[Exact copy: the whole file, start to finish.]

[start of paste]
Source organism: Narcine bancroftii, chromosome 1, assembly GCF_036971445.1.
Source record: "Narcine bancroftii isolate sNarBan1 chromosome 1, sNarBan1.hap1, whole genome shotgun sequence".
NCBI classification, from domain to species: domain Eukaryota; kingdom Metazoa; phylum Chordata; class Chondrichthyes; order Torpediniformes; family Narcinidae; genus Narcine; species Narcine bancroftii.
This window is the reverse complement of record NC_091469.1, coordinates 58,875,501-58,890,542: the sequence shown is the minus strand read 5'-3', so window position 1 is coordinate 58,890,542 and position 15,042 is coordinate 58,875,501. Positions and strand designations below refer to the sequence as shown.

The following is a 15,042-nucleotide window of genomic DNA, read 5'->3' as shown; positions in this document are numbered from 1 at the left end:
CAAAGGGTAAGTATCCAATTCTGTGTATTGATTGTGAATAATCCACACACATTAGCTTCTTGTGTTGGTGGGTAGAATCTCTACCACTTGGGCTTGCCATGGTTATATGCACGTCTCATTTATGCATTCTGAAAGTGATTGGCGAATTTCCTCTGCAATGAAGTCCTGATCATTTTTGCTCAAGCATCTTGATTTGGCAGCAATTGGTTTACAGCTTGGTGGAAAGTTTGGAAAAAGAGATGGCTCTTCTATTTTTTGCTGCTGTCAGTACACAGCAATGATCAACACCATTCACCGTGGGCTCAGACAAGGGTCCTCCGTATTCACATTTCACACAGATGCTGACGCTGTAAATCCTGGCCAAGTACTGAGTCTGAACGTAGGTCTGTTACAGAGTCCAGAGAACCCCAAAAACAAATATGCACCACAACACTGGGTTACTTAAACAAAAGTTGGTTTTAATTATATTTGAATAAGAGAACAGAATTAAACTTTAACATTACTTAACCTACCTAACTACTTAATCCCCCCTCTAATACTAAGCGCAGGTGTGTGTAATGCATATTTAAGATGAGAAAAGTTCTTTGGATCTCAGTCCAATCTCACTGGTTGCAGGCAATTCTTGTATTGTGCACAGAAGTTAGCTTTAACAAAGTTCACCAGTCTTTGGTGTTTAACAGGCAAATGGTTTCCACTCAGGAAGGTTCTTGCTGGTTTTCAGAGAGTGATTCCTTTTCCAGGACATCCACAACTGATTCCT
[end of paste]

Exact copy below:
Source organism: Narcine bancroftii, chromosome 1, assembly GCF_036971445.1.
Source record: "Narcine bancroftii isolate sNarBan1 chromosome 1, sNarBan1.hap1, whole genome shotgun sequence".
NCBI classification, from domain to species: domain Eukaryota; kingdom Metazoa; phylum Chordata; class Chondrichthyes; order Torpediniformes; family Narcinidae; genus Narcine; species Narcine bancroftii.
This window is the reverse complement of record NC_091469.1, coordinates 58,875,501-58,890,542: the sequence shown is the minus strand read 5'-3', so window position 1 is coordinate 58,890,542 and position 15,042 is coordinate 58,875,501. Positions and strand designations below refer to the sequence as shown.

The following is a 15,042-nucleotide window of genomic DNA, read 5'->3' as shown; positions in this document are numbered from 1 at the left end:
CAAAGGGTAAGTATCCAATTCTGTGTATTGATTGTGAATAATCCACACACATTAGCTTCTTGTGTTGGTGGGTAGAATCTCTACCACTTGGGCTTGCCATGGTTATATGCACGTCTCATTTATGCATTCTGAAAGTGATTGGCGAATTTCCTCTGCAATGAAGTCCTGATCATTTTTGCTCAAGCATCTTGATTTGGCAGCAATTGGTTTACAGCTTGGTGGAAAGTTTGGAAAAAGAGATGGCTCTTCTATTTTTTGCTGCTGTCAGTACACAGCAATGATCAACACCATTCACCGTGGGCTCAGACAAGGGTCCTCCGTATTCACATTTCACACAGATGCTGACGCTGTAAATCCTGGCCAAGTACTGAGTCTGAACGTAGGTCTGTTACAGAGTCCAGAGAACCCCAAAAACAAATATGCACCACAACACTGGGTTACTTAAACAAAAGTTGGTTTTAATTATATTTGAATAAGAGAACAGAATTAAACTTTAACATTACTTAACCTACCTAACTACTTAATCCCCCCTCTAATACTAAGCGCAGGTGTGTGTAATGCATATTTAAGATGAGAAAAGTTCTTTGGATCTCAGTCCAATCTCACTGGTTGCAGGCAATTCTTGTATTGTGCACAGAAGTTAGCTTTAACAAAGTTCACCAGTCTTTGGTGTTTAACAGGCAAATGGTTTCCACTCAGGAAGGTTCTTGCTGGTTTTCAGAGAGTGATTCCTTTTCCAGGACATCCACAACTGATTCCT